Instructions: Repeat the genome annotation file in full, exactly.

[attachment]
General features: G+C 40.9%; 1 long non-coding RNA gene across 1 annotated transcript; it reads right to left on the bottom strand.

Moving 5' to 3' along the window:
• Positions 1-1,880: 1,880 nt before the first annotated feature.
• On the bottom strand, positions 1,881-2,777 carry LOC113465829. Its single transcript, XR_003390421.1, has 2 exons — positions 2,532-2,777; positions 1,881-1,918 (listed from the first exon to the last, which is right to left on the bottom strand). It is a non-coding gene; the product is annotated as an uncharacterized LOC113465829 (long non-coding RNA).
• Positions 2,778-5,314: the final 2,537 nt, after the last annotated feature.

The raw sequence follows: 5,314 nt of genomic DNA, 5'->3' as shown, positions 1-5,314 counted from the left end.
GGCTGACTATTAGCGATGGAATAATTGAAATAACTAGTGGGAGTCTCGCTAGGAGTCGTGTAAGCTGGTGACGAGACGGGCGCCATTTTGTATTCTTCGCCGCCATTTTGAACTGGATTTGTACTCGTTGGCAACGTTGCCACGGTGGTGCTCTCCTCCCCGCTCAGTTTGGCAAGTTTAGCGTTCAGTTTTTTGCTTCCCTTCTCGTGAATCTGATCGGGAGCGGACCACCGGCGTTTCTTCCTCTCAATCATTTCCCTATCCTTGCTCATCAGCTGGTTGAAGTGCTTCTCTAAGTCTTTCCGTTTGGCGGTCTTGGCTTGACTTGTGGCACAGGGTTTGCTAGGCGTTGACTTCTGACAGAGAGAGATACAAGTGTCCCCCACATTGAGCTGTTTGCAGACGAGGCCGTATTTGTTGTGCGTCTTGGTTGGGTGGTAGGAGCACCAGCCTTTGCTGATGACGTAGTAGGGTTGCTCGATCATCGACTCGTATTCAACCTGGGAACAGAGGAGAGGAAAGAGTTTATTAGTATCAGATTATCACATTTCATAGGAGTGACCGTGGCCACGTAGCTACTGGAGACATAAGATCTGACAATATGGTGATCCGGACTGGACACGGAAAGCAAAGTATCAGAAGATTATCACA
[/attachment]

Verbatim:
General features: G+C 40.9%; 1 long non-coding RNA gene across 1 annotated transcript; it reads right to left on the bottom strand.

Moving 5' to 3' along the window:
• Positions 1-1,880: 1,880 nt before the first annotated feature.
• On the bottom strand, positions 1,881-2,777 carry LOC113465829. Its single transcript, XR_003390421.1, has 2 exons — positions 2,532-2,777; positions 1,881-1,918 (listed from the first exon to the last, which is right to left on the bottom strand). It is a non-coding gene; the product is annotated as an uncharacterized LOC113465829 (long non-coding RNA).
• Positions 2,778-5,314: the final 2,537 nt, after the last annotated feature.

The raw sequence follows: 5,314 nt of genomic DNA, 5'->3' as shown, positions 1-5,314 counted from the left end.
GGCTGACTATTAGCGATGGAATAATTGAAATAACTAGTGGGAGTCTCGCTAGGAGTCGTGTAAGCTGGTGACGAGACGGGCGCCATTTTGTATTCTTCGCCGCCATTTTGAACTGGATTTGTACTCGTTGGCAACGTTGCCACGGTGGTGCTCTCCTCCCCGCTCAGTTTGGCAAGTTTAGCGTTCAGTTTTTTGCTTCCCTTCTCGTGAATCTGATCGGGAGCGGACCACCGGCGTTTCTTCCTCTCAATCATTTCCCTATCCTTGCTCATCAGCTGGTTGAAGTGCTTCTCTAAGTCTTTCCGTTTGGCGGTCTTGGCTTGACTTGTGGCACAGGGTTTGCTAGGCGTTGACTTCTGACAGAGAGAGATACAAGTGTCCCCCACATTGAGCTGTTTGCAGACGAGGCCGTATTTGTTGTGCGTCTTGGTTGGGTGGTAGGAGCACCAGCCTTTGCTGATGACGTAGTAGGGTTGCTCGATCATCGACTCGTATTCAACCTGGGAACAGAGGAGAGGAAAGAGTTTATTAGTATCAGATTATCACATTTCATAGGAGTGACCGTGGCCACGTAGCTACTGGAGACATAAGATCTGACAATATGGTGATCCGGACTGGACACGGAAAGCAAAGTATCAGAAGATTATCACA